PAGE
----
What Makes Entrepreneurs Valuable to Society?

Others have written before me about this paper by William Baumol. As it is very often the case with good papers, the main idea is quite simple. Scholars and policy makers are obsessed with entrepreneurship. They discuss prime examples such as Apple, Amazon and Google. And every local politician would love to have a Silicon Valley in his backyard. But at its heart, entrepreneurship is nothing more than people seeking economic opportunities. And, depending on the incentives a society provides, these businesses can be either socially valuable, a waste of resources, or, in the worst case, even destructive.

Baumol draws extensively on historical evidence to convince the reader that society’s incentives for entrepreneurs (what he calls “the rules of the game”) are (1) changing over the course of history and (2) determine to a substantial part the growth of an economy. His example of ancient Rome is particularly illustrative. Knowledge was quite advanced in the Roman society. They even knew about things like the water mill or a form of the steam engine. However, the economic potential of these inventions was never realized. Roman elites preferred to (letting their slaves) engage in agriculture and live from the rents of their land and taxes. Technology like the steam engine, by contrast, that is heavily associated with the Industrial Revolution in the 19th century, was used to open temple doors.

A 15th-century portrait of a Ming official. Source: wikipedia.org
A 15th-century portrait of a Ming official. Source: wikipedia.org

Medieval China provides another example for unfavorable incentives, where climbing the social ladder meant that you had to know the classic texts of Confucius by heart in oder to pass the very difficult Imperial examination. The reward was a lucrative governmental position and wealth, again based on taxes. But Baumol aims to show the opposite example too. Namely, that there were episodes with a favorable entrepreneurial climate, with substantial diffusion of technology, before the beginning of the Industrial Revolution. He points to the later Middle Ages, at the end of the 11th century, when the emergence of free cities provided protection from arbitrary taxation and some economic opportunities for former serfs.

Indeed, Baumol doesn’t agree that the entrepreneurial climate was constantly increasing over the history of mankind, eventually leading to the sustained growth in world GDP since the beginning of the 19th century. He rather sees conditions fluctuating over time with favorable periods followed by downturns and vice versa. Even today, society isn’t immune to “destructive entrepreneurship”. At the end of the 1980s, when the paper was written, corporate raids provided an example. Today, the problem of patent trolls reminds us of the prevalence of distorted economic incentives.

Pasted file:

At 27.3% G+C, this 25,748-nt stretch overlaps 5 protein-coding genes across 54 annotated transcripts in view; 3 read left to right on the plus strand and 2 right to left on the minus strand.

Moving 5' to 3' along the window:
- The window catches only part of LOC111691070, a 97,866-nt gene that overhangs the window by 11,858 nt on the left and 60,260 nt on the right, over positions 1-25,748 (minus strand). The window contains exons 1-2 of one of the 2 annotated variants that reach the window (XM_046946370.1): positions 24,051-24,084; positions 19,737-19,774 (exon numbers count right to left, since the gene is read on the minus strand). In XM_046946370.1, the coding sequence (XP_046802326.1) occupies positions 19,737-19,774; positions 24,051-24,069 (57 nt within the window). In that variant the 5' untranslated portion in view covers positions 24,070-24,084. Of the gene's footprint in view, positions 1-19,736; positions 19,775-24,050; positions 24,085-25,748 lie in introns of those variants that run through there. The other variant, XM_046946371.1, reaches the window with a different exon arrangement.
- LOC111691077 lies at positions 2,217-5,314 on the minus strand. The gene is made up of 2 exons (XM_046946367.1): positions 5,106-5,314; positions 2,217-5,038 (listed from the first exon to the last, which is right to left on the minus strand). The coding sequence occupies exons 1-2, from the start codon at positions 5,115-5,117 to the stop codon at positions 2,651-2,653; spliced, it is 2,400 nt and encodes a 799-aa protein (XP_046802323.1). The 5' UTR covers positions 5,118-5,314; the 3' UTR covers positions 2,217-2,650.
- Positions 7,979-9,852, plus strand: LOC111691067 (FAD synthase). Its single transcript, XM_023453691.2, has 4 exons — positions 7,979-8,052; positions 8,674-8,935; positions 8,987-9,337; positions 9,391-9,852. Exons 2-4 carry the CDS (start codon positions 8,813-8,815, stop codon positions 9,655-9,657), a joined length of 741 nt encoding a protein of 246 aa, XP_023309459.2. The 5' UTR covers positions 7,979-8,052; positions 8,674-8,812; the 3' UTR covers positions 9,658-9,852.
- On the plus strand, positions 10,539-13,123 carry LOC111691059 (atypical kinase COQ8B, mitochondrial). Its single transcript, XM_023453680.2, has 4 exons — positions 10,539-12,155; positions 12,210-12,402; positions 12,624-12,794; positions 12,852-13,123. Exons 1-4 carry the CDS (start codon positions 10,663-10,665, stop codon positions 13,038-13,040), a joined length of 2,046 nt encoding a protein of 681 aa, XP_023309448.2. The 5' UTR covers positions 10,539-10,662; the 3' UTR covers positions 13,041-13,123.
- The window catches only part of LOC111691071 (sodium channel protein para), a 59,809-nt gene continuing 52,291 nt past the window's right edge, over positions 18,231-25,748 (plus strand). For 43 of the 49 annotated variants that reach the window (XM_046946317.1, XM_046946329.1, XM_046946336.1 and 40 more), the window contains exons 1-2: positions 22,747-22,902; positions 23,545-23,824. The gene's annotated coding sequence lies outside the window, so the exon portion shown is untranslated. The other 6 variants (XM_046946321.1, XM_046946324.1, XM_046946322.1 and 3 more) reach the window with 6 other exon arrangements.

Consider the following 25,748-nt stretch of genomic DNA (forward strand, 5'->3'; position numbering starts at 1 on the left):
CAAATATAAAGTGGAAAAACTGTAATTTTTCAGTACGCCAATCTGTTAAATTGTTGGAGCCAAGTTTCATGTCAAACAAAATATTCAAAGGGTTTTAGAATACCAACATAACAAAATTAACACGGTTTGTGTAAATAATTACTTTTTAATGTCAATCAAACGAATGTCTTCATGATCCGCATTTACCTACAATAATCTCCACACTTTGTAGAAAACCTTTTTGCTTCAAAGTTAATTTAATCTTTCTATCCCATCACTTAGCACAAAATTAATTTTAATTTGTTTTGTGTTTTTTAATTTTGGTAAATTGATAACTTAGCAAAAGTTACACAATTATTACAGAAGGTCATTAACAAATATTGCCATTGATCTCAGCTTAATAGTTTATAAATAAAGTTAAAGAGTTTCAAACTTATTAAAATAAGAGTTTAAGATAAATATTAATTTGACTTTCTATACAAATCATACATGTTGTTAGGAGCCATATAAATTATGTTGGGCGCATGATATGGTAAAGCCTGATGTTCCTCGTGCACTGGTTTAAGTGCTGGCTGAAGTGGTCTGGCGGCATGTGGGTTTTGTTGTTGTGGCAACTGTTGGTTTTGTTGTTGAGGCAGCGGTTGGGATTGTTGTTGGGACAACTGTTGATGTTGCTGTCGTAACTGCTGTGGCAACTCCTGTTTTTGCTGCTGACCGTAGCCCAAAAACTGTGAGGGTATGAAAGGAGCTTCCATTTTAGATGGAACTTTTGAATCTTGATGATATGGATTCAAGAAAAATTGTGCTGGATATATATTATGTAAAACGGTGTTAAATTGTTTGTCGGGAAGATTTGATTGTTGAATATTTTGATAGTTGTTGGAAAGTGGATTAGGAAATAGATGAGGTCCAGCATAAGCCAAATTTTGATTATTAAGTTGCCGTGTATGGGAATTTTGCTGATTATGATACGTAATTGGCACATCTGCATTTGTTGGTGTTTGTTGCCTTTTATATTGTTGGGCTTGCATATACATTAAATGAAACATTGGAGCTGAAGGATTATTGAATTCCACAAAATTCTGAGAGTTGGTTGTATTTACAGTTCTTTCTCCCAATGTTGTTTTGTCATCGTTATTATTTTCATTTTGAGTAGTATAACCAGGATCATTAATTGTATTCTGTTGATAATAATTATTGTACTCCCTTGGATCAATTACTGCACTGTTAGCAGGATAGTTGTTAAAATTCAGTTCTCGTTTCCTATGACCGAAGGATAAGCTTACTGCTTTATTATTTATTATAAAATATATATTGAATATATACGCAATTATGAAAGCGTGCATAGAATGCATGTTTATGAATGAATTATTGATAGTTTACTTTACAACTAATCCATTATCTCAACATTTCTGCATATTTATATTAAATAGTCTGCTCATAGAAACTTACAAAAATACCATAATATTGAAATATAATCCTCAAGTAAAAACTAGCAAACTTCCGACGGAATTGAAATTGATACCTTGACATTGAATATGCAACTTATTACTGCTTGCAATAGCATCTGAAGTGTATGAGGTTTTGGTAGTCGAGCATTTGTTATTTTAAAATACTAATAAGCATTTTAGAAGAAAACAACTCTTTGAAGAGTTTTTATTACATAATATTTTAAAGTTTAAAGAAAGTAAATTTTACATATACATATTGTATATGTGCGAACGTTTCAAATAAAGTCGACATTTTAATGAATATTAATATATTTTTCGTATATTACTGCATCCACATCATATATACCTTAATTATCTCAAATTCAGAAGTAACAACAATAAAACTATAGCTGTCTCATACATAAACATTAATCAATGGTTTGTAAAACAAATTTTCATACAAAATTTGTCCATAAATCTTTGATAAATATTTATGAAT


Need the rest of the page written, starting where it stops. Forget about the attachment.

What I like about the paper is its behavioral perspective. Trade and commerce weren’t uncommon in ancient Rome. Mostly it was the business of freed slaves, some of them even got quite wealthy with it. Social position, however, was tied to the possession of land or being part of “the club”. Involvement in industry wasn’t seen to be an honorable occupation. The agents in our economic models usually maximize a form of wealth or consumption. Nevertheless, the human desire for social status is a strong one. It’s perfectly plausible that the old Romans wasted good opportunities in industry and trade, that could have made them very wealthy (like using the steam engine for production or transportation) but were seen as not suitable for man of the upper classes.

Among nobility, being an industrialist was never really fashionable. In England, beginning with the Glorious Revolution, the merchants and wealthy bourgeoisie, however, managed to slowly lose their stigma. They gained political representation in the British parliament and were able to keep the monarch under control. Why didn’t this happen in Rome? Baumol hasn’t much to offer here. His “rules of the game” change without an explanation, almost in an exogenous manner.

Fortunately, Acemoglu and Robinson can provide an answer in their book “Why Nations Fail”. In Rome, a class of citizens emerged that apparently lived on the basis of extractive institutions, by exploiting the lives and land of others. This class wasn’t interested in any economic or technological progress, as they already lived a quite comfortable life, and distributed political power solely among themselves. In England, because of a series of historical events (read the book if you’re interested in which), nobility and the monarch himself were much more constrained. They had to obey the rule of law which provided some sort of personal and economic freedom. This is the basis for socially valuable forms of entrepreneurship and investment in new technologies. Whereas under these so-called inclusive institutions persons use their talent in productive ways, your only goal under extractive institutions is to become an exploiter yourself.


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